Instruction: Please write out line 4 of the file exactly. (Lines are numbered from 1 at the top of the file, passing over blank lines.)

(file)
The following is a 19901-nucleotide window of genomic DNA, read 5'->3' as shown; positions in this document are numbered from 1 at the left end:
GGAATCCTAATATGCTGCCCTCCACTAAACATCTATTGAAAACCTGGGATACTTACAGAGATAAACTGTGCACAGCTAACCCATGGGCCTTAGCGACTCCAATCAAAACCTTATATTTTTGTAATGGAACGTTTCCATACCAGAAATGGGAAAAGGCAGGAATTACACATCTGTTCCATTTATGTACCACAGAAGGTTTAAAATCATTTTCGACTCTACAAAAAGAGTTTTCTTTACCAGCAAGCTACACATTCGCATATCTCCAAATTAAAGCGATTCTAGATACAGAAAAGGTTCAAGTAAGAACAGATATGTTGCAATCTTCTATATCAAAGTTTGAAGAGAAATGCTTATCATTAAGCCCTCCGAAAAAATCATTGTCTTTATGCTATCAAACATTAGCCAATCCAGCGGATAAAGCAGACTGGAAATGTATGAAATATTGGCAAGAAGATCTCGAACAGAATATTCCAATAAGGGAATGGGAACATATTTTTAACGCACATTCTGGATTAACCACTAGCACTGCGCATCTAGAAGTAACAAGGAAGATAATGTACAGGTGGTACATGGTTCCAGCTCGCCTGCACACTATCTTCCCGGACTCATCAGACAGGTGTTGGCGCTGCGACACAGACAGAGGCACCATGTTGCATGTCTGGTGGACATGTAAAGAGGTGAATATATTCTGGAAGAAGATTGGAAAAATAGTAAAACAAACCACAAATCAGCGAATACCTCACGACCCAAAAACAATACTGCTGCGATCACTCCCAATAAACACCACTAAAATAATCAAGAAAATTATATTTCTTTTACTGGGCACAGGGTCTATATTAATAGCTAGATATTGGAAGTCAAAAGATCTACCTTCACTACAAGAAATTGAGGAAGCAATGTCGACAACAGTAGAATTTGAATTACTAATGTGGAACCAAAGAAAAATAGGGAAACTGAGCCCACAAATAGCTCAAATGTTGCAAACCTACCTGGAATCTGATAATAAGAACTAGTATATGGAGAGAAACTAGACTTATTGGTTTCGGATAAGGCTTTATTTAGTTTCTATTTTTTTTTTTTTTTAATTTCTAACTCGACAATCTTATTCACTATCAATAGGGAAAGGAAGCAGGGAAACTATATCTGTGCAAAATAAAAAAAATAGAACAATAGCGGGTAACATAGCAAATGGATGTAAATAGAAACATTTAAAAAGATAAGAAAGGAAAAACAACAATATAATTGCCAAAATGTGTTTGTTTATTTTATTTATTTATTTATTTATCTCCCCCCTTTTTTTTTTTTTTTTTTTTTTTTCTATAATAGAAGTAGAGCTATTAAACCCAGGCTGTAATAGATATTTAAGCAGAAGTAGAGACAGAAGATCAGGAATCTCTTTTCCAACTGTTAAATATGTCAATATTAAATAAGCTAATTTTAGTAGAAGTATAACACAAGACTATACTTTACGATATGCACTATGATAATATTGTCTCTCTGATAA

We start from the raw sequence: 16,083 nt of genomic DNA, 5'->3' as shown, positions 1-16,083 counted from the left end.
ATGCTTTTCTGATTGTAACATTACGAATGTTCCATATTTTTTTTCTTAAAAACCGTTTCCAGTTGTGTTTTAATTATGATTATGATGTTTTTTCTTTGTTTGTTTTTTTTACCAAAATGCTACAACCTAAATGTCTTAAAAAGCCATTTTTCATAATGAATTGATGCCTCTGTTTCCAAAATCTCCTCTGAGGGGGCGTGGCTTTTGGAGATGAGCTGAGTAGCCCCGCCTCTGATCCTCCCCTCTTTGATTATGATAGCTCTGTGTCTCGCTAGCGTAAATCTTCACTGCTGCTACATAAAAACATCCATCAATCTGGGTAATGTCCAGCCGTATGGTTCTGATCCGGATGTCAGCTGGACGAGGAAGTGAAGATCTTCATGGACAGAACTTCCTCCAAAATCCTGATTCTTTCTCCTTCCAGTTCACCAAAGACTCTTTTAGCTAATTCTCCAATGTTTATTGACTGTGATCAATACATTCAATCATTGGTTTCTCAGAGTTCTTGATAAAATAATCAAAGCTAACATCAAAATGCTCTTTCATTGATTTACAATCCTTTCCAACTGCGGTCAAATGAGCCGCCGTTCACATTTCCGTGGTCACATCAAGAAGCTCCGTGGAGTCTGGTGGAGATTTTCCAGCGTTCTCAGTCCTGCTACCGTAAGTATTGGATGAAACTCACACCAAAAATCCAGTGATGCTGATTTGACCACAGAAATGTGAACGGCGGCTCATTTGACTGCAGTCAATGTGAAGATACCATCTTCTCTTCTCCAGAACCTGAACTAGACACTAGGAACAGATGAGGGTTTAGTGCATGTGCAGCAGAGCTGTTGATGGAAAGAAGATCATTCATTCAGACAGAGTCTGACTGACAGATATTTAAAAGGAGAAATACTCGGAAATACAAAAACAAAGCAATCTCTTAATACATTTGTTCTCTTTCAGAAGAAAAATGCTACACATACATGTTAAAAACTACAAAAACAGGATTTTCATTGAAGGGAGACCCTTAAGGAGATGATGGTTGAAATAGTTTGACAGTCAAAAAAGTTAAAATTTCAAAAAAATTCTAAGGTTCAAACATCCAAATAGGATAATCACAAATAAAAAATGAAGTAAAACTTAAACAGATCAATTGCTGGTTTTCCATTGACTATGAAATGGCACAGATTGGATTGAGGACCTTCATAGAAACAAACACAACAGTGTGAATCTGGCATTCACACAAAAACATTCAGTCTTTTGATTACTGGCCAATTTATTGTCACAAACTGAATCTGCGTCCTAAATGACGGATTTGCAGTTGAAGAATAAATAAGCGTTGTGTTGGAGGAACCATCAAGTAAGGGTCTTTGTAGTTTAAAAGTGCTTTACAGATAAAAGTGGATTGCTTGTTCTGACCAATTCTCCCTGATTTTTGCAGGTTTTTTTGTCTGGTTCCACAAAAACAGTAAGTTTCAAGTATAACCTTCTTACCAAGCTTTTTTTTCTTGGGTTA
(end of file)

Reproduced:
ATGCTTTTCTGATTGTAACATTACGAATGTTCCATATTTTTTTTCTTAAAAACCGTTTCCAGTTGTGTTTTAATTATGATTATGATGTTTTTTCTTTGTTTGTTTTTTTTACCAAAATGCTACAACCTAAATGTCTTAAAAAGCCATTTTTCATAATGAATTGATGCCTCTGTTTCCAAAATCTCCTCTGAGGGGGCGTGGCTTTTGGAGATGAGCTGAGTAGCCCCGCCTCTGATCCTCCCCTCTTTGATTATGATAGCTCTGTGTCTCGCTAGCGTAAATCTTCACTGCTGCTACATAAAAACATCCATCAATCTGGGTAATGTCCAGCCGTATGGTTCTGATCCGGATGTCAGCTGGACGAGGAAGTGAAGATCTTCATGGACAGAACTTCCTCCAAAATCCTGATTCTTTCTCCTTCCAGTTCACCAAAGACTCTTTTAGCTAATTCTCCAATGTTTATTGACTGTGATCAATACATTCAATCATTGGTTTCTCAGAGTTCTTGATAAAATAATCAAAGCTAACATCAAAATGCTCTTTCATTGATTTACAATCCTTTCCAACTGCGGTCAAATGAGCCGCCGTTCACATTTCCGTGGTCACATCAAGAAGCTCCGTGGAGTCTGGTGGAGATTTTCCAGCGTTCTCAGTCCTGCTACCGTAAGTATTGGATGAAACTCACACCAAAAATCCAGTGATGCTGATTTGACCACAGAAATGTGAACGGCGGCTCATTTGACTGCAGTCAATGTGAAGATACCATCTTCTCTTCTCCAGAACCTGAACTAGACACTAGGAACAGATGAGGGTTTAGTGCATGTGCAGCAGAGCTGTTGATGGAAAGAAGATCATTCATTCAGACAGAGTCTGACTGACAGATATTTAAAAGGAGAAATACTCGGAAATACAAAAACAAAGCAATCTCTTAATACATTTGTTCTCTTTCAGAAGAAAAATGCTACACATACATGTTAAAAACTACAAAAACAGGATTTTCATTGAAGGGAGACCCTTAAGGAGATGATGGTTGAAATAGTTTGACAGTCAAAAAAGTTAAAATTTCAAAAAAATTCTAAGGTTCAAACATCCAAATAGGATAATCACAAATAAAAAATGAAGTAAAACTTAAACAGATCAATTGCTGGTTTTCCATTGACTATGAAATGGCACAGATTGGATTGAGGACCTTCATAGAAACAAACACAACAGTGTGAATCTGGCATTCACACAAAAACATTCAGTCTTTTGATTACTGGCCAATTTATTGTCACAAACTGAATCTGCGTCCTAAATGACGGATTTGCAGTTGAAGAATAAATAAGCGTTGTGTTGGAGGAACCATCAAGTAAGGGTCTTTGTAGTTTAAAAGTGCTTTACAGATAAAAGTGGATTGCTTGTTCTGACCAATTCTCCCTGATTTTTGCAGGTTTTTTTGTCTGGTTCCACAAAAACAGTAAGTTTCAAGTATAACCTTCTTACCAAGCTTTTTTTTCTTGGGTTA